So you're having a problem with the protected mode with your Sony receiver. The protected mode kicks in when there is a safety issue with the receiver. This usually comes from an overload to the system via a short in the system or perhaps a surge in power. Your receiver shuts down, and you'll need to shut the entire system down to fix it. At minimum, this is very annoying, especially while watching a movie. At maximum, you could be doing permanent damage to your system.
Check Power Surges
In some older homes, some of the wiring doesn't deliver the "cleanest" power, delivering minor power surges to the items you plug directly into the wall. If your receiver is plugged directly into the wall, purchase a surge protector to stop this.
Choosing the Right Surge Protector
There are almost as many surge protectors as there are misconceptions about them. You will need to choose a surge protector that offers a warranty if your items break due to a power surge while they are plugged in, usually $10,000 or more. Belkin is a particularly good brand, as they give you good value for your money.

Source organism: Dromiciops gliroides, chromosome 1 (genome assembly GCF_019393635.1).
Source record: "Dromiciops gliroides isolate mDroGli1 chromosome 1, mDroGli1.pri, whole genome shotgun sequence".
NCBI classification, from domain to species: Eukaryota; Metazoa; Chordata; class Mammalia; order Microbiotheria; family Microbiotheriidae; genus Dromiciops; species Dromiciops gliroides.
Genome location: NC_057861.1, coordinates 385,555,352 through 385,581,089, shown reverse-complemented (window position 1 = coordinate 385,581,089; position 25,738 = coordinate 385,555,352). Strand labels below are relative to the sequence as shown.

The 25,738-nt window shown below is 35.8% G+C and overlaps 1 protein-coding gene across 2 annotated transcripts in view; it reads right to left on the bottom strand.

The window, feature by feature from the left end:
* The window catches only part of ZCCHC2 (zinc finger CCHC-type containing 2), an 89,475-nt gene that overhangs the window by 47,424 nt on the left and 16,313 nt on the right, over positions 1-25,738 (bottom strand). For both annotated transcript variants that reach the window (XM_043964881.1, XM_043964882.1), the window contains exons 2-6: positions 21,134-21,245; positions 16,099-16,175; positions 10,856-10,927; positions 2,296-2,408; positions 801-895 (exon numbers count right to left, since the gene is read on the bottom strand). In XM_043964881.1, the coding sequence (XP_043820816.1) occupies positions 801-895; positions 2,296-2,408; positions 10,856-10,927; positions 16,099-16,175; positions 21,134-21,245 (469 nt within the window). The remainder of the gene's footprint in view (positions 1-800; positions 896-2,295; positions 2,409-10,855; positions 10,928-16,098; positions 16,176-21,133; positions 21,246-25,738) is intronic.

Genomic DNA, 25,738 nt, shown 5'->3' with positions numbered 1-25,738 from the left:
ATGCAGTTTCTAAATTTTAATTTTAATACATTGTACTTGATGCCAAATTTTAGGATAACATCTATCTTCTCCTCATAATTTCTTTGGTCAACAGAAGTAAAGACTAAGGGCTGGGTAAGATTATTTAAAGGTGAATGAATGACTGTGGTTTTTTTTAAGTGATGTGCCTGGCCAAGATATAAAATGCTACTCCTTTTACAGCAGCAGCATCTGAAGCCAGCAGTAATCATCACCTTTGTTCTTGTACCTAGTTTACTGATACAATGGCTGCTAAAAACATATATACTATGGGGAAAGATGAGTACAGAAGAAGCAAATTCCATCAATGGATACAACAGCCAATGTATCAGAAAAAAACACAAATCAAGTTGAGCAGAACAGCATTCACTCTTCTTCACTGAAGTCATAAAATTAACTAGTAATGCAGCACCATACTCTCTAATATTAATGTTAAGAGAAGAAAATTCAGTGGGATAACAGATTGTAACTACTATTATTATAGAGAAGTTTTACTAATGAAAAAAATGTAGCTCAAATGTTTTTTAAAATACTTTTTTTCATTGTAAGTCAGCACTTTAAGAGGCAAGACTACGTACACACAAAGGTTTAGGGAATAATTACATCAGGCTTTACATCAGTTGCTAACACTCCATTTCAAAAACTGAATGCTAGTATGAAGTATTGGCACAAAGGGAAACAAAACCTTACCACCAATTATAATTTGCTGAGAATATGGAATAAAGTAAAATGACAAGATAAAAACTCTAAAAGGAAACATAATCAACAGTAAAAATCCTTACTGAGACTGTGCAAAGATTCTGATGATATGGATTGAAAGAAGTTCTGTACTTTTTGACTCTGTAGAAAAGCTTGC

Adjust the Speaker Wire
Your Sony receiver probably has at least five speakers and a subwoofer plugged into it. On the back of your receiver, unplug one of the wires. Twist the threads of the wires tightly together and reinsert. Repeat with all the wires on the back of the receiver, then on the individual speakers.
Switch Wire Plugs
Your receiver could be receiving surges because your wires are plugged into the wrong holes. Each of your speakers has two plugs that are color-coded, one black and one another color, usually red. This corresponds to the plugs on the back of your receiver. Ensure that the half of the wire plugged into the black hole is also plugged into the black hole on the receiver.
If the problem continues...
If the problem continues, you need to start replacing your speaker wires. Unplug each speaker to test and see which one is causing the problem. Once you've determined which wire is causing the problem, you'll need to replace it. Use a high-grade speaker wire, preferably Monster, which uses high-grade fiber optic wire that rarely has shorts.